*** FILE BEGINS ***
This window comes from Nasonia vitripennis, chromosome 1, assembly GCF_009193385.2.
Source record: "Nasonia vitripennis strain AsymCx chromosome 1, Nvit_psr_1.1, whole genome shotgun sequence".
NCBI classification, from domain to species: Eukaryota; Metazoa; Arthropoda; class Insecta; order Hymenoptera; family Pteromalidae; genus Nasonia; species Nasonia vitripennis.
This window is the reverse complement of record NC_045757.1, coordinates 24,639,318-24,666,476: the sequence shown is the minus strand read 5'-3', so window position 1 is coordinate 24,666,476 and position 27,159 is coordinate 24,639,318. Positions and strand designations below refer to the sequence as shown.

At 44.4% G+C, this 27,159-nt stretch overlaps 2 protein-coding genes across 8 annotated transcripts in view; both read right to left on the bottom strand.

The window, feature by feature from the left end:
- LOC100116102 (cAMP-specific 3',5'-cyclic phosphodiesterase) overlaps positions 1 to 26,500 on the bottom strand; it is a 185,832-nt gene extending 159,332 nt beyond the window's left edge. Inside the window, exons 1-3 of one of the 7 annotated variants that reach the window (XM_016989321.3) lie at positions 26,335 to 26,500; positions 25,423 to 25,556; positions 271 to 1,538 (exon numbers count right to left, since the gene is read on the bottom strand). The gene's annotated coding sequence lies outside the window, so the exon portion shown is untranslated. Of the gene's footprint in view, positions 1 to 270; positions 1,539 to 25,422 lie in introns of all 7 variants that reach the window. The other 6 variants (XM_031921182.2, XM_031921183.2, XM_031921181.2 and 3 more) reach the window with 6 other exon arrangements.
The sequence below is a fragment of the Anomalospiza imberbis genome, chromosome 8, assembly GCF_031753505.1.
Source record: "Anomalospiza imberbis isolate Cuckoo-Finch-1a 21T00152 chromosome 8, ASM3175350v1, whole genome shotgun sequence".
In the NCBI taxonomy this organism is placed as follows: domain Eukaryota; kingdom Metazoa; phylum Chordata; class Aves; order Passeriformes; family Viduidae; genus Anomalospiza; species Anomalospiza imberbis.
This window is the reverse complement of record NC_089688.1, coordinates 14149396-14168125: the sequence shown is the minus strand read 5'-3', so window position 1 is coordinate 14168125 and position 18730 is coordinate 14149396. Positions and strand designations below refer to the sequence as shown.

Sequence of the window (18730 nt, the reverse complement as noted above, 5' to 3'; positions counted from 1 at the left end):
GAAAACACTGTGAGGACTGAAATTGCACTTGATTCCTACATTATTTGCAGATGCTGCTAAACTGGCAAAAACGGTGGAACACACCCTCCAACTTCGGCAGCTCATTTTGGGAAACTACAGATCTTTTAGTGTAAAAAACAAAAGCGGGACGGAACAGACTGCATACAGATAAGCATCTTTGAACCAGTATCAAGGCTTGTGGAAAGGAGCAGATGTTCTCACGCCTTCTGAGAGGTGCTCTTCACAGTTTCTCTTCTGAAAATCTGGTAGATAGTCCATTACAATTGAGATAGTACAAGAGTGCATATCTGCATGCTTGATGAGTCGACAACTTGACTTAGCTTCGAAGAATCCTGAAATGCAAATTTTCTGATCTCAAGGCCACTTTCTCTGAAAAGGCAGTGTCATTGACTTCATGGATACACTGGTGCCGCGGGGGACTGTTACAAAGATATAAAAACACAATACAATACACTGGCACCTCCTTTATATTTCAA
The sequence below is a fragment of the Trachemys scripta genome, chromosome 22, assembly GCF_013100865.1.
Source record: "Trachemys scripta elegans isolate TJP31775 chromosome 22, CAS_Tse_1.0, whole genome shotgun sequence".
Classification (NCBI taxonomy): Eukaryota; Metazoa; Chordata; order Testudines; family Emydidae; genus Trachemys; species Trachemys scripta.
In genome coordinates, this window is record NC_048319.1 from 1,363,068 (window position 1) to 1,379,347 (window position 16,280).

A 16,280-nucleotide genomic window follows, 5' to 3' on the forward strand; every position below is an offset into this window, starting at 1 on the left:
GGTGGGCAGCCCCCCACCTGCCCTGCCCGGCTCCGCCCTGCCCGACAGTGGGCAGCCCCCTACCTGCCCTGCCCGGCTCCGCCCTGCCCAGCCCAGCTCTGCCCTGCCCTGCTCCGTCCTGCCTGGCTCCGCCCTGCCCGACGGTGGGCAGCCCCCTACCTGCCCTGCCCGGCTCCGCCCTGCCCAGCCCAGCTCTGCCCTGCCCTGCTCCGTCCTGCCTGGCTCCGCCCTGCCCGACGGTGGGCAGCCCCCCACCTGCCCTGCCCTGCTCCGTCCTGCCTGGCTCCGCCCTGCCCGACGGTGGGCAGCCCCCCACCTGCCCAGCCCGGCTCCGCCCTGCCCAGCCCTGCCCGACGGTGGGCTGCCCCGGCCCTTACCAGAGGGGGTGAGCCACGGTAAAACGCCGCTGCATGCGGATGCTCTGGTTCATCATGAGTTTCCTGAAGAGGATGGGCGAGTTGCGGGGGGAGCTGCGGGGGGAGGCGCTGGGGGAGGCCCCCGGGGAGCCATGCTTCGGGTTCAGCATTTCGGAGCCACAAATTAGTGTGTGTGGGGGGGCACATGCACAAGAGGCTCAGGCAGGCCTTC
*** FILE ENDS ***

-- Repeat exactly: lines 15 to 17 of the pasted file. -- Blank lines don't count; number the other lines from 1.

Source record: "Trachemys scripta elegans isolate TJP31775 chromosome 22, CAS_Tse_1.0, whole genome shotgun sequence".
Classification (NCBI taxonomy): Eukaryota; Metazoa; Chordata; order Testudines; family Emydidae; genus Trachemys; species Trachemys scripta.
In genome coordinates, this window is record NC_048319.1 from 1,363,068 (window position 1) to 1,379,347 (window position 16,280).